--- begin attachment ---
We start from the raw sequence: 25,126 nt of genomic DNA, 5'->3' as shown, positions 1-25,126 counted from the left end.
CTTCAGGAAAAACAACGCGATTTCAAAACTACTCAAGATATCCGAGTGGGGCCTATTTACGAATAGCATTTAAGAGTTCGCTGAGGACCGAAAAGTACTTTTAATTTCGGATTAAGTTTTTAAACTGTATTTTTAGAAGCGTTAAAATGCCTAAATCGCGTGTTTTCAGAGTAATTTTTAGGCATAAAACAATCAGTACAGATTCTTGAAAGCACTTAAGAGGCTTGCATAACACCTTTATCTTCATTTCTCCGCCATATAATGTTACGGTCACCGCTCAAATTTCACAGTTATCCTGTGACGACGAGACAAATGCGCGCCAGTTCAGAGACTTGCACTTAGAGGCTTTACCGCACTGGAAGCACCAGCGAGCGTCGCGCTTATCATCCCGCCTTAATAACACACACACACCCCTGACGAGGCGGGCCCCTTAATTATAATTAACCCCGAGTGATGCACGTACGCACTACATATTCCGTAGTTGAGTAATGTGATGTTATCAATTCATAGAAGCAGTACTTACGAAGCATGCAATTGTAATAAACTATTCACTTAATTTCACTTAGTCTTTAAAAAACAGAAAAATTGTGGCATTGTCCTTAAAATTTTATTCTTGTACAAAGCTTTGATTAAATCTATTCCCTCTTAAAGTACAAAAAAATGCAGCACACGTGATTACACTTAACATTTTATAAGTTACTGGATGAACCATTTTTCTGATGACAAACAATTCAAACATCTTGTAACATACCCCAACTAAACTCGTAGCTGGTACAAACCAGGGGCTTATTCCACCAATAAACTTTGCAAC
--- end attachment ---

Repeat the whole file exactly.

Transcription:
We start from the raw sequence: 25,126 nt of genomic DNA, 5'->3' as shown, positions 1-25,126 counted from the left end.
CTTCAGGAAAAACAACGCGATTTCAAAACTACTCAAGATATCCGAGTGGGGCCTATTTACGAATAGCATTTAAGAGTTCGCTGAGGACCGAAAAGTACTTTTAATTTCGGATTAAGTTTTTAAACTGTATTTTTAGAAGCGTTAAAATGCCTAAATCGCGTGTTTTCAGAGTAATTTTTAGGCATAAAACAATCAGTACAGATTCTTGAAAGCACTTAAGAGGCTTGCATAACACCTTTATCTTCATTTCTCCGCCATATAATGTTACGGTCACCGCTCAAATTTCACAGTTATCCTGTGACGACGAGACAAATGCGCGCCAGTTCAGAGACTTGCACTTAGAGGCTTTACCGCACTGGAAGCACCAGCGAGCGTCGCGCTTATCATCCCGCCTTAATAACACACACACACCCCTGACGAGGCGGGCCCCTTAATTATAATTAACCCCGAGTGATGCACGTACGCACTACATATTCCGTAGTTGAGTAATGTGATGTTATCAATTCATAGAAGCAGTACTTACGAAGCATGCAATTGTAATAAACTATTCACTTAATTTCACTTAGTCTTTAAAAAACAGAAAAATTGTGGCATTGTCCTTAAAATTTTATTCTTGTACAAAGCTTTGATTAAATCTATTCCCTCTTAAAGTACAAAAAAATGCAGCACACGTGATTACACTTAACATTTTATAAGTTACTGGATGAACCATTTTTCTGATGACAAACAATTCAAACATCTTGTAACATACCCCAACTAAACTCGTAGCTGGTACAAACCAGGGGCTTATTCCACCAATAAACTTTGCAAC